Use Story Stakes to Hook Readers by Kay Keppler

Use Story Stakes to Hook Readers by Kay KepplerLet’s welcome back monthly columnist, editor, and novelist, Kay Keppler, as she shares with us “Use Story Stakes to Hook Readers.” Enjoy!


A great way to hook readers—and keep them turning the pages—is to keep your readers worried about your characters. You can create and sustain this tension by constantly raising the story stakes.

What are Story Stakes?

Stakes are the negative consequences of failure. 

If your protagonist doesn’t achieve her goal, then bad things will happen.

If you keep raising the stakes, readers will have to keep reading to learn how she avoids disaster.

How can you use story stakes to keep your readers hooked? Try this:

  1. Describe the stakes.
  2. Connect your readers to the stakes.
  3. Raise the stakes.

Step #1: Describe the Stakes

The stakes will be different for each story and set of characters, but in every case, the ultimate stakes should be high. In Harry Potter and the Sorcerer’s Stone, for example, Harry must protect the Sorcerer’s Stone, which can confer eternal life and unlimited wealth, before Voldemort, an evil murderer, steals it. If Harry fails, all manner of darkness will be unleashed.

In another kind of story, the stakes could be about the loss of love or place. In Montana Sky by Nora Roberts, three sisters, who are not close, will inherit the family ranch only if they live together for one year. If they don’t, they lose the place they all think of as the heart of the family. And in any romance novel, the stakes are about the failure to find that happy-ever-after.

Step #2: Connect Your Readers to the Stakes

You want readers to connect with the stakes, not just the characters. You want them to identify with the potential for failure. This structure keeps readers emotionally tied to the story even when you have an unlikeable protagonist or an ethically dubious plot.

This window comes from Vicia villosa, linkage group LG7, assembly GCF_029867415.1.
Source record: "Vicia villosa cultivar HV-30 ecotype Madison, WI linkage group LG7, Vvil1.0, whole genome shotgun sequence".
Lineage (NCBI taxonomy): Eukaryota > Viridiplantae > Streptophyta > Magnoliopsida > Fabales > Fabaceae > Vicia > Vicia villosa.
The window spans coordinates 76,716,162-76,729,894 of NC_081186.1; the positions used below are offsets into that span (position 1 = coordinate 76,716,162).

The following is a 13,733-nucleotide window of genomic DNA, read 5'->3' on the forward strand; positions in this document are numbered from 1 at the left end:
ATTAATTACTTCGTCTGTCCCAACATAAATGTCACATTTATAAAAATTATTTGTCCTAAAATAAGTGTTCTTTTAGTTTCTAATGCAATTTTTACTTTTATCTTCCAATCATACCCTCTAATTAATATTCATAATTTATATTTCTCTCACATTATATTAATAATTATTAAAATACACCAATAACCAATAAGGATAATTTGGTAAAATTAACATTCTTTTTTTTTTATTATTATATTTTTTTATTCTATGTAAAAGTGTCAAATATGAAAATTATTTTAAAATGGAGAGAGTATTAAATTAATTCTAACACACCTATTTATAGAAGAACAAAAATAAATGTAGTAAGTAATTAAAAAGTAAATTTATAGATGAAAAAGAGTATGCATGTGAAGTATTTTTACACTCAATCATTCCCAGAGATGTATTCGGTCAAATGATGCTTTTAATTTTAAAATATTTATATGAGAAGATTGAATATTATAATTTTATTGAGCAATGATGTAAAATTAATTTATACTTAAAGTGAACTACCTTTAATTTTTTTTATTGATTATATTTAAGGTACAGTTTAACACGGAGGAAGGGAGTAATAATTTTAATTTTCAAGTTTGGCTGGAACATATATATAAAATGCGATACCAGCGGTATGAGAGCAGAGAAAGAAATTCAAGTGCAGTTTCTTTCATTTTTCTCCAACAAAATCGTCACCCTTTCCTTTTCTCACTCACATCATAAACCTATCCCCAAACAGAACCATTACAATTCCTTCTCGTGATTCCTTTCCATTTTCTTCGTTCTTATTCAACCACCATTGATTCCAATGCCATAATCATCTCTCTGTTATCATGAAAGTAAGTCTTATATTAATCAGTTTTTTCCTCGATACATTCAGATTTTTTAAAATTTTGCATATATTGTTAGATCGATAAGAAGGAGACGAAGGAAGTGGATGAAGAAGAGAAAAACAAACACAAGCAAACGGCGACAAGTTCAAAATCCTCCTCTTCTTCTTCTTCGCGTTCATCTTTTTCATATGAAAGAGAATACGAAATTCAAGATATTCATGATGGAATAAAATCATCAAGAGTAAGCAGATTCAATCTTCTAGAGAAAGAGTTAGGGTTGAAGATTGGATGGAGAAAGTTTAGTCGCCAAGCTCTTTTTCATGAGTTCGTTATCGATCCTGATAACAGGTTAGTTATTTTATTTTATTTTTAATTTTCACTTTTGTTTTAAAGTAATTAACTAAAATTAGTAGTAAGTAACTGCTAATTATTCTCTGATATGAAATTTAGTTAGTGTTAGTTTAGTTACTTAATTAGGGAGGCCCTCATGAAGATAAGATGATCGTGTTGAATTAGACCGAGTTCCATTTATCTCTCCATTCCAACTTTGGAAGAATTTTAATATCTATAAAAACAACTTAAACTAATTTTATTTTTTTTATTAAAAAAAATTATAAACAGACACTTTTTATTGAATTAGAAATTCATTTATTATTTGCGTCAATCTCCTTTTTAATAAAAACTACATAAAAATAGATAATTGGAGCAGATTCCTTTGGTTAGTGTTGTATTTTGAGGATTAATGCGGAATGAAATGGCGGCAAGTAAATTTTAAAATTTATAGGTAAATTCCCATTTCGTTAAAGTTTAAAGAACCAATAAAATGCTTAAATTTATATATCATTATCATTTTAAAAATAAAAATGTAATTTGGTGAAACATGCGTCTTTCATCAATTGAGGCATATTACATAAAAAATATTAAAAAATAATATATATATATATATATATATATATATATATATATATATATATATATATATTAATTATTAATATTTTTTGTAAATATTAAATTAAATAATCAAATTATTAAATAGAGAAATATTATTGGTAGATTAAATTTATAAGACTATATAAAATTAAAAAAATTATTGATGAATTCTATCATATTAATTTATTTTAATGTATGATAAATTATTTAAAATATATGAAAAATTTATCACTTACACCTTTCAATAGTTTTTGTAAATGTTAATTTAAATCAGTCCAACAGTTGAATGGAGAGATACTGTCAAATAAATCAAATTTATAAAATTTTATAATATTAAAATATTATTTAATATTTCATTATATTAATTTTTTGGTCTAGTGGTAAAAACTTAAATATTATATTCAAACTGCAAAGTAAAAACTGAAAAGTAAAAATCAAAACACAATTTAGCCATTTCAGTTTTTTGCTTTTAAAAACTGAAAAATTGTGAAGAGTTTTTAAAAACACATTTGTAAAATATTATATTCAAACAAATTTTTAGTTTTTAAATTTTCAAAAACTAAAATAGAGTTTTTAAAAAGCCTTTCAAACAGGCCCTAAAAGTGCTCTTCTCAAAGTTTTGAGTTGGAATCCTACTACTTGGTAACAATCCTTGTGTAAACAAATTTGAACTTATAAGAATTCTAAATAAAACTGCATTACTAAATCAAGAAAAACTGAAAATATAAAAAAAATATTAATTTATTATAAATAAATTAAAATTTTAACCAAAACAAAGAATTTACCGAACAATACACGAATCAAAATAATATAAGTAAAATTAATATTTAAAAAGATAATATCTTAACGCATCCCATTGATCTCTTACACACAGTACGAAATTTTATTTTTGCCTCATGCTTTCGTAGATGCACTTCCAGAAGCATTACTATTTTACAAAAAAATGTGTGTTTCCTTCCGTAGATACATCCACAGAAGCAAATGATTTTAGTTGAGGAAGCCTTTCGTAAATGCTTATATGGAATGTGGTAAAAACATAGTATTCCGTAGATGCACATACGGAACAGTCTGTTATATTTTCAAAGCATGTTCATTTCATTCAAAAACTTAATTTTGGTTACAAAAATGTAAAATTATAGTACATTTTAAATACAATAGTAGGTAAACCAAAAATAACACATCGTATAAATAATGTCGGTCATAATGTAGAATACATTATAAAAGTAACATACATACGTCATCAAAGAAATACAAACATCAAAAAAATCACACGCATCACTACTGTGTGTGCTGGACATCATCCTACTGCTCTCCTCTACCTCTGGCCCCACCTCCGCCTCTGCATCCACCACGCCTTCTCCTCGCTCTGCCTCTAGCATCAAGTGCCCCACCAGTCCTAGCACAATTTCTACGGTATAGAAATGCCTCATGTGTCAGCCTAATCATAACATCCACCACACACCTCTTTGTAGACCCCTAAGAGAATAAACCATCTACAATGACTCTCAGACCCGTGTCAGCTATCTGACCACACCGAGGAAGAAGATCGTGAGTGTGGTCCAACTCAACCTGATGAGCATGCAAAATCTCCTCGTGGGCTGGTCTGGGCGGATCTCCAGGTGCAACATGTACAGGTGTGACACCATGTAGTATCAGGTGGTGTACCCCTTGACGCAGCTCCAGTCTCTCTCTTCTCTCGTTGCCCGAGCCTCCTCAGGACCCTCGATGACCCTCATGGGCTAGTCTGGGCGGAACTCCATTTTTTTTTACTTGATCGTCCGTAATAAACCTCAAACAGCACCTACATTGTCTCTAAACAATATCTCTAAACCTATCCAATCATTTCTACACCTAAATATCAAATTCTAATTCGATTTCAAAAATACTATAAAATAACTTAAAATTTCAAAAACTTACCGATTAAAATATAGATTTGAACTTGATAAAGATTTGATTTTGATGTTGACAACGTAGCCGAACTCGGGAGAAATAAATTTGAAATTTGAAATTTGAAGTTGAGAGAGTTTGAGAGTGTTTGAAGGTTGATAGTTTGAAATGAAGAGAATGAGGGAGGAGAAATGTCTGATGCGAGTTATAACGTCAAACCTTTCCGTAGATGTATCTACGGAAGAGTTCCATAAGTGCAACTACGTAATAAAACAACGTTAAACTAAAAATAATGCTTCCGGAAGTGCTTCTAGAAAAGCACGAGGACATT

To do this, have your readers spend meaningful time with the stakes at the beginning of your story, and personalize this experience through the point of view of one or more of the characters.

Let’s go back to Montana Sky and the three sisters that inherited the ranch. In the beginning, two of the sisters, who have not lived there in years, remember the place as it was. Their memories are true, but softened and romanticized by time and distance. The sister who stayed behind has a more realistic, day-by-day reality. Roberts has each character reflect on what the ranch means to her and how they’d be affected by its loss.

By taking this approach and letting each character have a point of view, Roberts lets readers get to know the place from many angles. And it’s a great way to get to know the characters, too.

Step #3: Raise the Stakes

Ratcheting up the tension, no matter what kind of story you write, keeps your readers engaged.

To raise the stakes for your hero, every goal achieved should lead to a failure. Only by forging ahead can your hero save the day.

For example, say that your hero, a spy, wants to catch the mole in the office. If he fails, the classified secrets of the latest weapons specifications will go to the enemy, and the enemy will win the war and enslave the population. That’s your hero’s ultimate goal and the stakes.

Start Small

However, in the course of the story, your hero will have smaller goals with smaller stakes.

For example, your hero has left an important document at home, which he needs to retrieve (his goal) to convince his boss there’s a mole. If he can’t convince the boss, no effort will be made to shut down the leak (stakes).

The hero retrieves the document (success!) and goes to meet the boss (goal), but on his way back to the office, the antagonist crashes into his car and steals the briefcase containing the document (failure!); the mole continues his data theft (stakes). And so on.

Maximize Your Subplots

Your subplots can support and even elevate the stakes.

Perhaps the hero’s fiancé works with the mole and suspects him and becomes vulnerable because of her position. If the fiancé makes a sacrifice—say she puts herself at risk by searching the mole’s desk—that action raises the stakes.

By the book’s end, the ultimate stakes will have a greater emotional impact for readers if there’s an emotional component (“save the fiancé”) as well as well as a general urgency (“save the world”).

Put Your Characters in Jeopardy!

Raising—and personalizing—the stakes for your characters are sure ways to keep your readers engaged.

Don’t be afraid to torture your protagonist. Your readers will love you for it.



Kay KepplerKay Keppler, Author; used in Make Setting Meaningful by Kay Keppler is an author Zero Gravity Outcasts, Betting on Hope, Gargoyle: Three Enchanting Romance Novellas, and editor of fiction and nonfiction –Angel’s Kiss and Outsource It!

She lives in northern California. Contact her here at Writer’s Fun Zone in the comments below, or at to ask questions, suggest topics, or if you prefer, complain.


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